The Head and the Heart
Slávek Horák’s Home Care (Domácí péče, 2015)Vol. 55 (July 2015) by Colette de Castro
A competition film at the Karlovy Vary International Film Festival, Home Care is a debut feature from young director Slávek Horák. Vlasta (played beautifully by Alena Mihulová) is a dedicated home care nurse who treks around the Moravian countryside come rain or come shine to tend to her grumbling patients’ erratic needs. Her husband (Bolek Polivka) is a rugged hillbilly-type who doesn’t express his feelings much, and their daughter only visits them rarely. Vlasta and her husband have a seemingly commonplace life, despite sporadic references to alcoholism and their slightly eccentric ways of expounding on their daughter’s sex life. Yet all this is suddenly shaken when Vlasta is diagnosed with advanced cancer and is given around six months to live.
Vlasta turns to the daughter of an elderly patient who is interested in self-healing and alternative medicine. Grappling for a way out of her sickness, Vlasta latches onto both her daughter and the guru in what becomes a surprisingly lighthearted rendition of a terminal illness story. The guru tells Vlasta, this wearied nurse, about her soul, and encourages her to nourish it as much as she can. This emphasis on the soul creates a duality between Vlasta’s two selves, the one who longs to be appreciated for her hard work as a nurse, and the dutiful wife and mother who represses her true self. Thus her husband comes to represent her body and the harsh reality of the body’s demise. Although their alcoholism is played down in the film, we learn that it is ultimately the cause of her cancer. In an amusing exchange when the doctor at the hospital asks her if she drinks alcohol, she simply replies “No, I prefer wine”.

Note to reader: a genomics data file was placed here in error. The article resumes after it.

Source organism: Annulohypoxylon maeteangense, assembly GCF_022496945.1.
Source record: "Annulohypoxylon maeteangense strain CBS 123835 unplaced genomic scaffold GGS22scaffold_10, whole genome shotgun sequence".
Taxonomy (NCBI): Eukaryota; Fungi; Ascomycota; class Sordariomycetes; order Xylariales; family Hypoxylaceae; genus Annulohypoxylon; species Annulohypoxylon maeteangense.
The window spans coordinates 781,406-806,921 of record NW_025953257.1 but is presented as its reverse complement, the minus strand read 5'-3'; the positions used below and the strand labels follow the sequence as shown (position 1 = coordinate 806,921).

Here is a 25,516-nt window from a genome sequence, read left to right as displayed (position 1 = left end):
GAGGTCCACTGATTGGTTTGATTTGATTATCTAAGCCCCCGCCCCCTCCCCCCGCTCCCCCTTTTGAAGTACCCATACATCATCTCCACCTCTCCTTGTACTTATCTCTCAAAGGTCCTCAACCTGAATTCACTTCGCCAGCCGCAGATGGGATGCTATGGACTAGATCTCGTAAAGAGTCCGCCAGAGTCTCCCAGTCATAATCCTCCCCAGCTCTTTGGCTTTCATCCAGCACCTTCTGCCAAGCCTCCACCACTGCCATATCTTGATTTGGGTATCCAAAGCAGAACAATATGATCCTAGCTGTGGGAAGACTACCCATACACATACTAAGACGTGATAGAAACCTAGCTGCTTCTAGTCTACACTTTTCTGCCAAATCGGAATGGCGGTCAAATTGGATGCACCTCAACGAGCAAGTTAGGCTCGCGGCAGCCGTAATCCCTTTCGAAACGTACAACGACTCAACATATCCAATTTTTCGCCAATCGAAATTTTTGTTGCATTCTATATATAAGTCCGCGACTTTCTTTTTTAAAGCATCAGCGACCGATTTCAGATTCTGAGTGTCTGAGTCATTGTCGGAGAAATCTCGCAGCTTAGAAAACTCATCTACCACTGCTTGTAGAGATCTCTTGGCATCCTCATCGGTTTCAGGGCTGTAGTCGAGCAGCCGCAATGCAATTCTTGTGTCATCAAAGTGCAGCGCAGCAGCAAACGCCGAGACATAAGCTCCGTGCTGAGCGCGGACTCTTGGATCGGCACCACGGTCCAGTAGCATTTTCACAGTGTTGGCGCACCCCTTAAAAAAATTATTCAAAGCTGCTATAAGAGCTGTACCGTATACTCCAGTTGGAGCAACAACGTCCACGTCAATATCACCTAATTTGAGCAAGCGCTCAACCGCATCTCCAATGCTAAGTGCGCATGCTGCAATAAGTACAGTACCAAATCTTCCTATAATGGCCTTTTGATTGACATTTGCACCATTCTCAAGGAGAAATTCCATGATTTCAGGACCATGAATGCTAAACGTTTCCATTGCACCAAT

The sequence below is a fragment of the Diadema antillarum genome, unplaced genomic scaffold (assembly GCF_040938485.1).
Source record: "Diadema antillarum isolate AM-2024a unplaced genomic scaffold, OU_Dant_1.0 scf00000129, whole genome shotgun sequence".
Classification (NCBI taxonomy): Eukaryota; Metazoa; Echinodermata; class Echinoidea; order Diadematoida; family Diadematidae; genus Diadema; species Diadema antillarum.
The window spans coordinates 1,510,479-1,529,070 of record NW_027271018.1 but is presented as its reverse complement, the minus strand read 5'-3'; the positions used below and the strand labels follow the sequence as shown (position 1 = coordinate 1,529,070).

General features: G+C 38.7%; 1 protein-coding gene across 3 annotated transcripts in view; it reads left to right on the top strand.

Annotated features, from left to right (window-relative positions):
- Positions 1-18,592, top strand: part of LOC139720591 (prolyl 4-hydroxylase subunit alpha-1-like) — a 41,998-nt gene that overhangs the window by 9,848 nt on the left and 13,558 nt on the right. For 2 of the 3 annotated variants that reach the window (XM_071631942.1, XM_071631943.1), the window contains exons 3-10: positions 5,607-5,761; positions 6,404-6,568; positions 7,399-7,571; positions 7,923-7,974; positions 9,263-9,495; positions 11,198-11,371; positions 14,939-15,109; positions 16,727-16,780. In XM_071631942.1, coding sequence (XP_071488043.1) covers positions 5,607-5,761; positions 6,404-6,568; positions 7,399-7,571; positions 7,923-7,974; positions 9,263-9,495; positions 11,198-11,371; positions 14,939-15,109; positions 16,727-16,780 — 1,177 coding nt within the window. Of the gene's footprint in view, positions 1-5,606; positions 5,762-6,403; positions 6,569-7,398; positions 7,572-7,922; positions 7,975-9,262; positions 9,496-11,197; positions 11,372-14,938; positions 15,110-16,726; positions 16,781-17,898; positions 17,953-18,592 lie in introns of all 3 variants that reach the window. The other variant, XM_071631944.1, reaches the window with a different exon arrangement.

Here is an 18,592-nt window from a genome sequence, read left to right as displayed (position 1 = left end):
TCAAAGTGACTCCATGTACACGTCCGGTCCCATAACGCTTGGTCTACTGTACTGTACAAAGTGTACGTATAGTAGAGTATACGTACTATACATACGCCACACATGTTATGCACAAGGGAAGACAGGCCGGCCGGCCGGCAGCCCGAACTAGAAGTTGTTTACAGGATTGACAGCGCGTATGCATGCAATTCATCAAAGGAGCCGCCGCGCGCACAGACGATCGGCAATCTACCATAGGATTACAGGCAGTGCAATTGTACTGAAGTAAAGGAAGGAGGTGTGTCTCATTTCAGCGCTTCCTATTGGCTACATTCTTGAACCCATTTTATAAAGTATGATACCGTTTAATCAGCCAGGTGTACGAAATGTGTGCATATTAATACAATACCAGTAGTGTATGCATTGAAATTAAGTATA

Although this paradigm between body and soul may sound quite simplistic, its realization is rather majestic: in the lead-up to her death Vlasta explores her spiritual side with small rebellions like wearing bright colors and trying to seduce her husband. The women in her life come to represent her spirit – her daughter, who embodies a kind of spiritual continuation of Vlasta, becomes pregnant during the film.
The cinematography is often radiant. In one great scene, three women walk to the top of a hill in the twilight, their bodies outlined against the setting sun. They come across a rotting tree and Vlasta, left alone with the tree, wraps its black branches in white bandages and sets it aflame, thus yielding a metaphor for her husband and patients. Those who have been rooting for this feminist side of Vlasta to come through are perhaps ultimately disappointed, because what Horák offers us is flawed feminism. But this film is about acceptance and the audience must also embrace that. With all its small rebellions, in the end this film is more about one woman’s personal journey than about flawless womanhood.